In a January 2009 ABC interview with George Stephanopoulos, then President-elect Barack Obama said fixing the economy required shared sacrifice, “Everybody’s going to have to give. Everybody’s going to have to have some skin in the game.” (1) (more…)
Posted by Larry Doyle on February 26th, 2011 2:07 PM |
I am not sure if anybody got the license plate of the truck that ran over me and then backed over me this past Wednesday. In any event, in between my various rounds of medication for the flu during the last few days, I watched a man whom I have referenced previously but to whom America needs to really pay attention. I am speaking of Thomas Hoenig, Chair of the Kansas City Federal Reserve.
I think very highly of Mr. Hoenig. He embodies the essence of ‘sense on cents.’ I welcome sharing a recent interview Hoenig provided to The Wall Street Journal’s Market Watch.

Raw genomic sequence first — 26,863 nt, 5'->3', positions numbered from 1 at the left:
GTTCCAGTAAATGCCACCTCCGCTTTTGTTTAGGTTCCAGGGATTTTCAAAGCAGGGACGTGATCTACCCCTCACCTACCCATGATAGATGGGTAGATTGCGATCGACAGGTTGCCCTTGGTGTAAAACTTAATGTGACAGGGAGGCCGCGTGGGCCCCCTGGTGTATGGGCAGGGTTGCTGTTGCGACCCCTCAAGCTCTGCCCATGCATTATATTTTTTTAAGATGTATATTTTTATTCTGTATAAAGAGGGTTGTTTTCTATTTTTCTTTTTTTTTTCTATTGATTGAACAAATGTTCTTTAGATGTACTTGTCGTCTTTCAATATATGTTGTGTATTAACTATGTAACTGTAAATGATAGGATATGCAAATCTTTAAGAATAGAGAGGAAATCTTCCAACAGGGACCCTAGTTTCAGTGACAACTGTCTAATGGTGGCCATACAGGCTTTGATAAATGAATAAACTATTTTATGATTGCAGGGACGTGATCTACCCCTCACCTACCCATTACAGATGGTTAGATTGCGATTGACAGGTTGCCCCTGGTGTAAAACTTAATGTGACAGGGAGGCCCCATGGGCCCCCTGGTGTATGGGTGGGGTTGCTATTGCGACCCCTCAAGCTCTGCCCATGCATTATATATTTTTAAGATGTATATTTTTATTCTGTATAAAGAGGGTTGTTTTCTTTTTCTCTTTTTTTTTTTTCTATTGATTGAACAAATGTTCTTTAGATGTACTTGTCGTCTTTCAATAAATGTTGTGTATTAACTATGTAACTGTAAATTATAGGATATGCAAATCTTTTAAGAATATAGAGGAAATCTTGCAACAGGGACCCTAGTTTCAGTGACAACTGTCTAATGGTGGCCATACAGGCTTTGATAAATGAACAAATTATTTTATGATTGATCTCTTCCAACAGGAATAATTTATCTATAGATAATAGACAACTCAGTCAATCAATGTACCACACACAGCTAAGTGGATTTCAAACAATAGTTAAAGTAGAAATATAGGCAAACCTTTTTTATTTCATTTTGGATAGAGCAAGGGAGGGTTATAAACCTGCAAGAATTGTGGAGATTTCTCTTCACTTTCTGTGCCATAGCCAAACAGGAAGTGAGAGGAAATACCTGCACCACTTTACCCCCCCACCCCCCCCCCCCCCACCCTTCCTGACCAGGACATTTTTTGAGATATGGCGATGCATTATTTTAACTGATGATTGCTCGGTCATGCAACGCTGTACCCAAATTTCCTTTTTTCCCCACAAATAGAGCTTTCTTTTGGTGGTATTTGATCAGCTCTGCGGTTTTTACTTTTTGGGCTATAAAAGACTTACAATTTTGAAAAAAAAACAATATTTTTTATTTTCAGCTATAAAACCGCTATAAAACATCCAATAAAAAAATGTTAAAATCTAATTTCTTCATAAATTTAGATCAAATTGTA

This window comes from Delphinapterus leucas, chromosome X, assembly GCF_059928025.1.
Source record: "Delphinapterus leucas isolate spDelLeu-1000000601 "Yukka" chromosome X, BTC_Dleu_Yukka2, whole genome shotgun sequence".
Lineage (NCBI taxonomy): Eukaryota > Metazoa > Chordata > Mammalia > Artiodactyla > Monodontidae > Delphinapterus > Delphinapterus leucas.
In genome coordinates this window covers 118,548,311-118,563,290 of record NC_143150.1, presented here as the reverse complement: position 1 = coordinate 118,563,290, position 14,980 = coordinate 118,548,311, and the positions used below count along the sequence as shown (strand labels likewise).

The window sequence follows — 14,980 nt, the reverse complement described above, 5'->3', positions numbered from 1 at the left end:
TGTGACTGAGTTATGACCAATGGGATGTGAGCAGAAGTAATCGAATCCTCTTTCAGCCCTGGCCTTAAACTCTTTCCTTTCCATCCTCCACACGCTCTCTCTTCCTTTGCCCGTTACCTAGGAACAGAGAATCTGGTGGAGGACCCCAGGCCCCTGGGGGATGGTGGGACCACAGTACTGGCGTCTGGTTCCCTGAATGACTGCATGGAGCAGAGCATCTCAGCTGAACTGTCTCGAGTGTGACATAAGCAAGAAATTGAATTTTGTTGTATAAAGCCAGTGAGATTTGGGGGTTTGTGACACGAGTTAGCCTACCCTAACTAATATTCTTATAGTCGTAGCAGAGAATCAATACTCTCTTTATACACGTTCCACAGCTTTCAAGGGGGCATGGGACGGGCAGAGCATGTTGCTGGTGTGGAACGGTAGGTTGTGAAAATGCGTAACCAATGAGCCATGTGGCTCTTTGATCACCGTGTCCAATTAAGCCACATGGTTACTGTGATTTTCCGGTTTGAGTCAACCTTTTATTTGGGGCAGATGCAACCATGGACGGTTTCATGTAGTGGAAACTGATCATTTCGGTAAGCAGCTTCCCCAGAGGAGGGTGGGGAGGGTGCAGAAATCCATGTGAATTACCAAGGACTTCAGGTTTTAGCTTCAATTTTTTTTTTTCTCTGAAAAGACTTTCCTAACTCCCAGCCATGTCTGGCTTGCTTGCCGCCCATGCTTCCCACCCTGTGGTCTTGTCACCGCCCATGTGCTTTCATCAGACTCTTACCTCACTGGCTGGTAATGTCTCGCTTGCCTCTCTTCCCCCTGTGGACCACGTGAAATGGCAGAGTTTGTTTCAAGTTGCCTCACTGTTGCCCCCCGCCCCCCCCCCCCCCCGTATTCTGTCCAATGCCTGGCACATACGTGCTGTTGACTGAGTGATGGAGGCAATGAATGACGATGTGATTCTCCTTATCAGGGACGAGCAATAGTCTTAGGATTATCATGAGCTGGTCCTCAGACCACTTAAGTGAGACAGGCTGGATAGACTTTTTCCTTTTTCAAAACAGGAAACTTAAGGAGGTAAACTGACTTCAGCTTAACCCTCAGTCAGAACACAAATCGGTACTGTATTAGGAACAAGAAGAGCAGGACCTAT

Savor this like a fine wine. Unlike most in Washington or around our nation, Hoenig not only ‘gets it’ but he has no problem in ‘telling it like it is.’ (more…)
Posted by Larry Doyle on February 23rd, 2011 12:35 AM |
Real life is better than the movies.
I can not imagine how some people sleep at night wondering if their phones are tapped at work or at home. That said, as we all know, “just because you’re paranoid, does not mean that they are not out to get you.”
To what do I refer? The new twist in the ongoing insider trading scandal on Wall Street has the hedge fund crowd playing defense against the use of wiretaps on the part of the Feds.